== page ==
Powers of Horror: An Essay on Abjection Summary & Study Guide

This Study Guide consists of approximately 28 pages of chapter summaries, quotes, character analysis, themes, and more - everything you need to sharpen your knowledge of Powers of Horror.
This section contains 758 words
(approx. 2 pages at 400 words per page)
Buy the Powers of Horror: An Essay on Abjection Study Guide

Powers of Horror: An Essay on Abjection Summary & Study Guide Description

Powers of Horror: An Essay on Abjection Summary & Study Guide includes comprehensive information and analysis to help you understand the book. This study guide contains the following sections:

This detailed literature summary also contains Topics for Discussion and a Free Quiz on Powers of Horror: An Essay on Abjection by Julia Kristeva.

Kristeva examines the notion of abjection—the repressed and literally unspeakable forces that linger inside a person's psyche—and traces the role the abject has played in the progression of history, especially in religion. She turns to the work of Louis-Ferdinand Celine as an almost ideal example of the cathartic, artistic expression of the abject.

Kristeva begins with what she calls a "phenomenological" investigation of the abject. This means that Kristeva uses her personal experience—and the expressed experiences of others—to get some idea of what the abject is. From that basis, she goes onto give it a more rigorous definition. The abject, in short, is a kind of non-object that lingers in a person's psyche, the consequence of repression. In order to understand why the abject is not an object, one must under the post-modernist theory of language that Kristeva subscribes to. Kristeva believes that the entire world, including one's self, is understood through language; it is the only lens, so to speak, by which we can understand anything. Now, one is not born speaking; rather, language is a gradual development during the course of one's childhood. Simultaneous with this linguistic development are several crises which Kristeva borrows largely from the psychoanalytic work of Sigmund Freud. Most important of these crises is the Oedipus complex, in which the child begins to lust for his mother but is unable to have her because of his father. Ultimately, he resigns himself to the fact that he will never have his mother and represses the desire for her. As this complex is largely pre-linguistic—or, at least, before linguistic abilities have fully developed—the lingering, repressed remnants of this lust continue to linger in the soul but they never gain the "substance" of expression.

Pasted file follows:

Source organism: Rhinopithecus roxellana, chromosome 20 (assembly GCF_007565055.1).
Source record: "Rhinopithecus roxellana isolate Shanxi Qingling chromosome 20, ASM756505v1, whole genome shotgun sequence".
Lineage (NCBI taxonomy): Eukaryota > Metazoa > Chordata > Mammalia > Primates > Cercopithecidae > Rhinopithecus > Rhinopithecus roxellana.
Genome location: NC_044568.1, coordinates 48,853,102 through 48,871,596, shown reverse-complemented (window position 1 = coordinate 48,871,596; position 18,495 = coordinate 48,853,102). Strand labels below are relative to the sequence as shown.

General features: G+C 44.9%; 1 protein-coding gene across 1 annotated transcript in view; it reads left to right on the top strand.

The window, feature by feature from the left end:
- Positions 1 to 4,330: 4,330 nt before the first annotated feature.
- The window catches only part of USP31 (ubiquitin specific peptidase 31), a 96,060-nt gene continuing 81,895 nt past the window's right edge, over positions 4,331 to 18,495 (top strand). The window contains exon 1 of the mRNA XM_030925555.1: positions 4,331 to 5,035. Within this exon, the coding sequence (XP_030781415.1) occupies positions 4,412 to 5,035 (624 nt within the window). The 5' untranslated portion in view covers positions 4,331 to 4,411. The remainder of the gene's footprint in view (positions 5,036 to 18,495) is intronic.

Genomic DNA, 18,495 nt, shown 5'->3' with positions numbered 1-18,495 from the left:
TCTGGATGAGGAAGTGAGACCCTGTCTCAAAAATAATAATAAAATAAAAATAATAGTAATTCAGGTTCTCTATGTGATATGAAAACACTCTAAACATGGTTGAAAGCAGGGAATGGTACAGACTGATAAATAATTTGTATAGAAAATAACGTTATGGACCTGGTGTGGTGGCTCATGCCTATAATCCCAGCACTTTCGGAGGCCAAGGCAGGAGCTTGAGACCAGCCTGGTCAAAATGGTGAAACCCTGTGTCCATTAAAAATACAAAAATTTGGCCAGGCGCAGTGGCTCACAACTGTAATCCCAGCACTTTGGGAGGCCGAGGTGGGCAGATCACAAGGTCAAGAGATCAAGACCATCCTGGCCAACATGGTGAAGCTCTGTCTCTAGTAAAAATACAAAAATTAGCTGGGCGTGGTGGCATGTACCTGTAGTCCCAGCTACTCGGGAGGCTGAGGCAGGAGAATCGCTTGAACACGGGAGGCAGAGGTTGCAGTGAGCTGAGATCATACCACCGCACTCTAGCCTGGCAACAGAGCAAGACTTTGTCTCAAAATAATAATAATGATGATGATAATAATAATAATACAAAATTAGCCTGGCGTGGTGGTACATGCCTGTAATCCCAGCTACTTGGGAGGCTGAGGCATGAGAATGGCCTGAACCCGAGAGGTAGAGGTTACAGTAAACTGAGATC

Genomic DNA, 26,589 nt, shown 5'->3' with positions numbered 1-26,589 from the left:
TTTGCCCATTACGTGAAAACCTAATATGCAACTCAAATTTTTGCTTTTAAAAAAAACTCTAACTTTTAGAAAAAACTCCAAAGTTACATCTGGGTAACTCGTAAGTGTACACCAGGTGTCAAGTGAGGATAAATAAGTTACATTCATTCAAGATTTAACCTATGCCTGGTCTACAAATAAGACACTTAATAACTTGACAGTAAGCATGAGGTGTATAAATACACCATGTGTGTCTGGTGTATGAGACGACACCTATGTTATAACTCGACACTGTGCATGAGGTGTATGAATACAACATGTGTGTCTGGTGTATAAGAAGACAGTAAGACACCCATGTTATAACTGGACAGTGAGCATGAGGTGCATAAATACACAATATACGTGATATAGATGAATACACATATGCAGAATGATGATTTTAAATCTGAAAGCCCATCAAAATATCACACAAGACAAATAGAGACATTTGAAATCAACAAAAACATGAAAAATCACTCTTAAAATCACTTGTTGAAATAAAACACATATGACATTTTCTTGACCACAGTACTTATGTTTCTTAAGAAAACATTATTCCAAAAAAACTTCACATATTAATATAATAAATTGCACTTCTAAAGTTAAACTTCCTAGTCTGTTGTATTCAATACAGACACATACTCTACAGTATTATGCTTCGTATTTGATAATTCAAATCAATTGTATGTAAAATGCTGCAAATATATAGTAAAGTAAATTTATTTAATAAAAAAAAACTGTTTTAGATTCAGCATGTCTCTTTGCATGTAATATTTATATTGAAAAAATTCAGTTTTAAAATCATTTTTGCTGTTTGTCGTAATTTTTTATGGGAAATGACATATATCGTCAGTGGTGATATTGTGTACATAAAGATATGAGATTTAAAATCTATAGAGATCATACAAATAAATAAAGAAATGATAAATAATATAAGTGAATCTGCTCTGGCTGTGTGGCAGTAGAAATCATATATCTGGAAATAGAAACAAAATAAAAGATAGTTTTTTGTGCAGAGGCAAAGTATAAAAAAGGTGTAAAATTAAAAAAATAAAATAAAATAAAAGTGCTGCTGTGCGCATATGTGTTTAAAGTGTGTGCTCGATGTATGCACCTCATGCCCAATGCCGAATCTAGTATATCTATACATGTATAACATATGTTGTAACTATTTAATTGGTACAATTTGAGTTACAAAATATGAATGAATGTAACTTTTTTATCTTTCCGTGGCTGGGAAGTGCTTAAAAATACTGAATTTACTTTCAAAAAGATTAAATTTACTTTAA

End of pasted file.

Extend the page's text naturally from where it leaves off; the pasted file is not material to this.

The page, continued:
Kristeva argues that the abject exerts a tremendous psychological impact on individuals and, indeed, on societies as a whole. Religion is a natural response to the abject, for if one truly experiences the abject, he is prone to engage in all manners of perverse and anti-social behaviors. Therefore, religion creates a buffer between one's mind and the abject and further represses them. Kristeva follows Freud in her belief that repressed desires tend to manifest themselves unconsciously and symbolically. This can happen occasionally in something like the slip of the tongue—the so-called "Freudian slip"—but it also happens in art. Indeed, art is indispensable to investigating the abject, because its non-linguistic nature prevents it from ever being directly expressed. Kristeva traces the influence of the abject, particularly the abject as related to mother-lust, in the development of Judaism and Christianity. She sees the strict Mosaic laws as reducing, fundamentally, to the incest taboo, the most basic (and obvious) response to one's repressed mother-lust. Christianity builds upon (but also contradicts) Judaism by identifying the abject almost directly—with the new, Christian concept of sin as something inside of oneself—but then strictly forbidding it. In the Christian world, one becomes more divided than ever.

The only refuge one has against the repression of religion and political bodies is art, and Kristeva finds Celine to be an abject author par excellence. His work is, intentionally, revolting. He describes in graphic detail the crudest and most vile aspects of human life in order to force the reader to consider those parts of his existence which he tries to escape, much like he tries to escape the horror of the abject. He perverts the traditional Oedipal triangle—child, mother, and father as one who desires, one who is desired, and an obstacle or law, respectively—by turning the mother either into something hateful and undesirable, by turning the child into the father (in a perverted episode of incest), or turning the mother into the father. All of Celine's work is focused on revealing the abject to the reader, not by describing the abject directly, but by destroying the structures with which the reader protects himself from it—his own psychology and language.

Kristeva concludes her essay by noting that the usefulness of studying the abject can be found in its immense political and religious influence over the centuries. The institutions which wield power in the modern world, which she believes to be oppressive and inhumane, are built upon the notion that man must be protected from the abject. By facing the abject face-to-face one tears away the support of these institutions and embarks on the first movement that can truly undermine them.

Read more from the Study Guide

This section contains 758 words
(approx. 2 pages at 400 words per page)
Buy the Powers of Horror: An Essay on Abjection Study Guide
Powers of Horror: An Essay on Abjection from BookRags. (c)2022 BookRags, Inc. All rights reserved.